When tribal artist Durgabai Vyam was asked by a publisher to draw for a graphic book about caste untouchability in India, she leafed through the celebrated titles laid out in front of her — books by Art Spiegelman, Joe Sacco, Osamu Tezuka and Marjane Satrapi.
She was aghast.
“The books were full of boxes. I did not want to do a book that cages art in little boxes,” said Vyam, 35, recalling her first brush with the literary genre that is slowly taking off in India. “I like to draw in open spaces, where they can breathe.”
Vyam and her husband, Subhash Vyam, just put final touches on “Bhimayana,” a graphic nonfiction book about Bhimrao Ambedkar, a revered 20th-century leader of India’s untouchables, now known as Dalits.
But this book is different in that it jettisons sequential, cinematic narrative style and brings visual magic realism into a new universe. Symbolism tells the story.
The Vyams are renowned practitioners of Gond tribal art, traditionally painted on floors, walls and doorways of mud huts in villages. The indigenous art form made the transition to paper and urban galleries only three decades ago. The edgy graphic book is the latest incarnation of their ancient art.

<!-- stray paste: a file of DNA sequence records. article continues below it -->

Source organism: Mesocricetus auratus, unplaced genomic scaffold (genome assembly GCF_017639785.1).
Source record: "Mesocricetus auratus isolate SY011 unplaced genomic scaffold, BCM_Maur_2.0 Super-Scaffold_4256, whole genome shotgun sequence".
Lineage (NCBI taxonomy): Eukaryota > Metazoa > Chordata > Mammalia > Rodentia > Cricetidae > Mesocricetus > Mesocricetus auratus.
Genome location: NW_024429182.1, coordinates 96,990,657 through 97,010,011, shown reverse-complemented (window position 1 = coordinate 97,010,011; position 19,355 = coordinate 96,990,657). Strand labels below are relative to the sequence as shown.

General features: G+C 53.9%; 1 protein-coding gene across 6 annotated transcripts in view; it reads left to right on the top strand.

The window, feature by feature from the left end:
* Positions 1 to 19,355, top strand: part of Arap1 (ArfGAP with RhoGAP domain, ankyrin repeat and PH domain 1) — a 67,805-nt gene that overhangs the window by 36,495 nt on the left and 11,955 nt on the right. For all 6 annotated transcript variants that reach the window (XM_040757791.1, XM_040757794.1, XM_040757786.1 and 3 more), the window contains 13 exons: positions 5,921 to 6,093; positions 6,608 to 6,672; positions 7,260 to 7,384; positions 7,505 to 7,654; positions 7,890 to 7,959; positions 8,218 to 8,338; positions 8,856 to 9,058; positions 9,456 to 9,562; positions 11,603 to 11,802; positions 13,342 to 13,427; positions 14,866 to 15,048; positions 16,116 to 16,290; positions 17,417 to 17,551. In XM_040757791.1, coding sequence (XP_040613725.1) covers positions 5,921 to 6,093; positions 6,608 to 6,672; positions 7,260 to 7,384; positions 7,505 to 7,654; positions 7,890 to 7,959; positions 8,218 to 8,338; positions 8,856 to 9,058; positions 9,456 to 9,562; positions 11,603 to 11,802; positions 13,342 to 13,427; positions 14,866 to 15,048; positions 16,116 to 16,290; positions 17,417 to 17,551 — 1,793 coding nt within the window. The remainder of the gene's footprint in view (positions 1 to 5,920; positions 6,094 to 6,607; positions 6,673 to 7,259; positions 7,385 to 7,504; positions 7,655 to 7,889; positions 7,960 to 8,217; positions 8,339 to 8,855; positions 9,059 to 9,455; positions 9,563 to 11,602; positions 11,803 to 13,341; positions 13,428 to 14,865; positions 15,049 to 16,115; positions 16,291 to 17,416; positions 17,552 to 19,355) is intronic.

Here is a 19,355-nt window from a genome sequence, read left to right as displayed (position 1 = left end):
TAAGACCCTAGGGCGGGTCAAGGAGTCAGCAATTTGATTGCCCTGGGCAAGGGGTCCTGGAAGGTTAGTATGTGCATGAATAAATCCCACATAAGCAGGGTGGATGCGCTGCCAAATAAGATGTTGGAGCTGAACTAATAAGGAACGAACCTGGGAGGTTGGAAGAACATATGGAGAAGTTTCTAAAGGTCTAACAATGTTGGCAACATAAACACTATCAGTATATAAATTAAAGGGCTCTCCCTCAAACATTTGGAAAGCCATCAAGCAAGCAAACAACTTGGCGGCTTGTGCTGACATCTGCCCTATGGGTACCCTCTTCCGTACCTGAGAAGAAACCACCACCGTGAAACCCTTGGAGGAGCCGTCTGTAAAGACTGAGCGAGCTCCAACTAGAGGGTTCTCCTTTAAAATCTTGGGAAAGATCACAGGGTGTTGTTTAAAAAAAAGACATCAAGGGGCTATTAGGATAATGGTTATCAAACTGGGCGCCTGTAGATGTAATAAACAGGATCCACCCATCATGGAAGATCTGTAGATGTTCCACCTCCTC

The lake where Ambedkar agitated for access to water takes the shape of a giant fish; a road winds across the page like a snake; a desperately thirsty Ambedkar at school is shown with a fish inside him. A train runs on wheels that look like coiled snails; trees grow legs and race along as the locomotive’s steam billows like long, flying locks of hair. When Columbia University graduate Ambedkar is thrown out of a motel because he is an untouchable, the Vyams draw prickly thorns all over his body.Symbolism is central to the Gond art world; nothing is perceived literally. Subhash Vyam, 40, dismisses realistic representations as “ditto art.”
Even the speech bubbles in “Bhimayana” are shaped like animals. “If you speak sweet words of truth and justice, then your bubble is like a sparrow. If your words are going to sting and cause pain, then the bubble is like a scorpion,” Subhash Vyam said.
This year, New Delhi-based architect and writer Gautam Bhatia wrote a graphic novel called “Lie,” using the medieval Mughal miniature painters to tell a tale of modern India’s political and social decay.
“These miniature artists used to portray scenes from Hindu mythologies. It was difficult to try to get them to paint modern politicians, multiplexes and malls,” Bhatia said. “The graphic book is still in its very early stages in India. Writers are testing new ground and new methods.”
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Also, this book will be released in 5 Indian cities. Click here to view the schedule.